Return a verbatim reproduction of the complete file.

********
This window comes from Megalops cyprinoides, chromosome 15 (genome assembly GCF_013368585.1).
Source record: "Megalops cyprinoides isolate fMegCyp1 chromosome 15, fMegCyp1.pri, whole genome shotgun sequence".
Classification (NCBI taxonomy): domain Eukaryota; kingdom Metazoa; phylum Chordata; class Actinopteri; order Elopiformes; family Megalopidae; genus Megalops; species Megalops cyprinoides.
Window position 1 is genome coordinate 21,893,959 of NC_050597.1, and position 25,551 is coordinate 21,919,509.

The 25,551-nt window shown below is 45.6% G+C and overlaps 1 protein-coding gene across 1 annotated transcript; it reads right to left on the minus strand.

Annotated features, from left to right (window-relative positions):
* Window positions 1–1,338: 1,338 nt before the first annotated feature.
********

This window comes from Megalops cyprinoides, chromosome 15 (genome assembly GCF_013368585.1).
Source record: "Megalops cyprinoides isolate fMegCyp1 chromosome 15, fMegCyp1.pri, whole genome shotgun sequence".
Classification (NCBI taxonomy): domain Eukaryota; kingdom Metazoa; phylum Chordata; class Actinopteri; order Elopiformes; family Megalopidae; genus Megalops; species Megalops cyprinoides.
Window position 1 is genome coordinate 21,893,959 of NC_050597.1, and position 25,551 is coordinate 21,919,509.

The 25,551-nt window shown below is 45.6% G+C and overlaps 1 protein-coding gene across 1 annotated transcript; it reads right to left on the minus strand.

Annotated features, from left to right (window-relative positions):
* Window positions 1–1,338: 1,338 nt before the first annotated feature.